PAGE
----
Braeden's father died when his son was 12. It was his mother, "an apolitical housewife," who took him around when he returned home in 1964 and showed him the remnants of a concentration camp at a nearby town. "She didn't know about it then, and she thought Dad didn't either ... I'm convinced he had doubts but didn't really want to know."

It was a time, Braeden said, when most Germans were primarily concerned with and aware of the need to rebuild a country that had been ravaged by the First War, to establish law and order, and to deal with unemployment and the threat of communism.

To understand that period, he said, it is important to maintain a "sense of what it was like then, rather than viewing it only with the righteous indignation of twenty-twenty hindsight."

The hills of the Palisades are alive with the sound of hammers and saws, and the racket is coming from the Braeden garage.

Soon the structure that used to house two cars would be a small private gym for Braeden and his son. Weight and exercise equipment is everywhere, and a heavy punching bag is already hanging from the rafters. It will also be a place of meditation for Braeden, a place to think while he maintains a taut, athletic frame and indulges his eclectic musical taste, from Pavarotti and Mozart to Willie Nelson and Tina Turner.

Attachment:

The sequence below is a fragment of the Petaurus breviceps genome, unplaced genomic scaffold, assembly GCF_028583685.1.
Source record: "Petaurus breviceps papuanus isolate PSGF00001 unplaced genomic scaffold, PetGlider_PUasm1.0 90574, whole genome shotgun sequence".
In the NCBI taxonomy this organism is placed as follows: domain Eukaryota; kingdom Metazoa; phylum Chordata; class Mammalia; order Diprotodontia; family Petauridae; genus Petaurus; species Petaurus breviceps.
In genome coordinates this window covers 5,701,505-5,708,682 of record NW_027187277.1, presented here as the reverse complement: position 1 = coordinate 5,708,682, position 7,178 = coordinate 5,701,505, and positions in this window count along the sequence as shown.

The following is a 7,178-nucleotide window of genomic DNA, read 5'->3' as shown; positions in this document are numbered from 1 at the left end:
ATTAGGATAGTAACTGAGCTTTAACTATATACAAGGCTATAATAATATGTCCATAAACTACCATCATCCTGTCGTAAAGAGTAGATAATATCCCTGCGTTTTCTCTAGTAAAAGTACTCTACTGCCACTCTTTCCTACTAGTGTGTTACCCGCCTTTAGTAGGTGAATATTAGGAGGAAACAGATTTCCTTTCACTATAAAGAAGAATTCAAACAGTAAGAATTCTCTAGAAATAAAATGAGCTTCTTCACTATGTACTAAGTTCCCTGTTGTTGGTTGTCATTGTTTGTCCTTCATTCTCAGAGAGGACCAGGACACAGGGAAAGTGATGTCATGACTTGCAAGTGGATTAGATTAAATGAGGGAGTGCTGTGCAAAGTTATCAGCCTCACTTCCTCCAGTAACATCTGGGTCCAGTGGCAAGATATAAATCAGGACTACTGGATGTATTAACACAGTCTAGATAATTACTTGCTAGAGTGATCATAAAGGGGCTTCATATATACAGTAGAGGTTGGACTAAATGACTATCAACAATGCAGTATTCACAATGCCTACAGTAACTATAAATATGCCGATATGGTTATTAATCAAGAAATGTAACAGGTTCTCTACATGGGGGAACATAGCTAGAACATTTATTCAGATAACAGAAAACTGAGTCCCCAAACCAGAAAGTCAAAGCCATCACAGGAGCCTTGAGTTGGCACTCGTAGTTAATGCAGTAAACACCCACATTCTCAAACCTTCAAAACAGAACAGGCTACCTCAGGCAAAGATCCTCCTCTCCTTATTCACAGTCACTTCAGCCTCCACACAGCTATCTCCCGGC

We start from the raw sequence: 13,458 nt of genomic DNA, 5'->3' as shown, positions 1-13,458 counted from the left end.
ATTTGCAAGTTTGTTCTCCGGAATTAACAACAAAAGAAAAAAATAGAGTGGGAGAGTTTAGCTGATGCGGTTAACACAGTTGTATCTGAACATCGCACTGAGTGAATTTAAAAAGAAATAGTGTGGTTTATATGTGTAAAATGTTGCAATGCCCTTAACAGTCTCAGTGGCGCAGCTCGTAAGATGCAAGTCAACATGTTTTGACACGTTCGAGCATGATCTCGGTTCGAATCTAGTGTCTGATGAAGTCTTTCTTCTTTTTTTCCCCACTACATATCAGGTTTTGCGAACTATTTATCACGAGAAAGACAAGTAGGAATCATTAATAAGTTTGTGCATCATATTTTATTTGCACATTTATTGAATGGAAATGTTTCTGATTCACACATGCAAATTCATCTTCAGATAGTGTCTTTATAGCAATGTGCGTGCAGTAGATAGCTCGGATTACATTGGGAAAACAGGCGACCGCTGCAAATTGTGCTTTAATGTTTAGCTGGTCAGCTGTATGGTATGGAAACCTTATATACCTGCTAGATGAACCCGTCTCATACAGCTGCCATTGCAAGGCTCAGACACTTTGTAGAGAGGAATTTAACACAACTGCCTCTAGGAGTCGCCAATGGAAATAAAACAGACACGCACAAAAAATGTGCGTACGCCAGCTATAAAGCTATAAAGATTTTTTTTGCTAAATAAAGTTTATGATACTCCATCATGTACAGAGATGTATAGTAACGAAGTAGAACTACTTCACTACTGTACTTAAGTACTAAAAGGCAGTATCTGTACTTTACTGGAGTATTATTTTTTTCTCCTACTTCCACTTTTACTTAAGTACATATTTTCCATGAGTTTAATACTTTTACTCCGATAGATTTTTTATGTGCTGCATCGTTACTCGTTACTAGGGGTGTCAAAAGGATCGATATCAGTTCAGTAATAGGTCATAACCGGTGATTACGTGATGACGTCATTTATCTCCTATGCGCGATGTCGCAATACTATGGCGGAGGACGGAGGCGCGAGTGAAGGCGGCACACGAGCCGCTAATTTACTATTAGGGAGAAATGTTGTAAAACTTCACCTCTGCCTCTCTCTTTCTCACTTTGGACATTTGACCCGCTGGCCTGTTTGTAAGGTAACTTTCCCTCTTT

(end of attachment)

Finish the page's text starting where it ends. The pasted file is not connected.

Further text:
The garage adjoins the open, airy, comfortable house whose decorations include paintings by Braeden's wife, Dale.

As the sun sets, the workmen gather up their tools. During the afternoon, the entire Braeden family has come by the patio -- the Braedens's son, Christian; Tiger, the large, friendly orangish cat, and Maxie, the very large and very friendly german shepherd.

"After all is said and done," said Braeden, reflecting on Hitler's regime, "what you generally can't escape is the extent and degree of its viciousness and racist attitude. There's no getting around the fact that it happened. If there's anything to the saying that the sins of the father are visited on the sons, this is such a case, and I have to live with that."

Many Germans of his generation went to work at kibbutzim after the war, said Braeden, driven by enormous guilt. "German psychiatrists' couches are full of Germans of my generaton," though that has not been part of his own odyssey.

Now, upon meeting a Jew, he usually notes a hesitation. "I understand that I feel the obligation to make the Jewish person feel at ease," said Braeden. "And then there's a need to explain. Because in essence, we all want to be liked, whoever we are."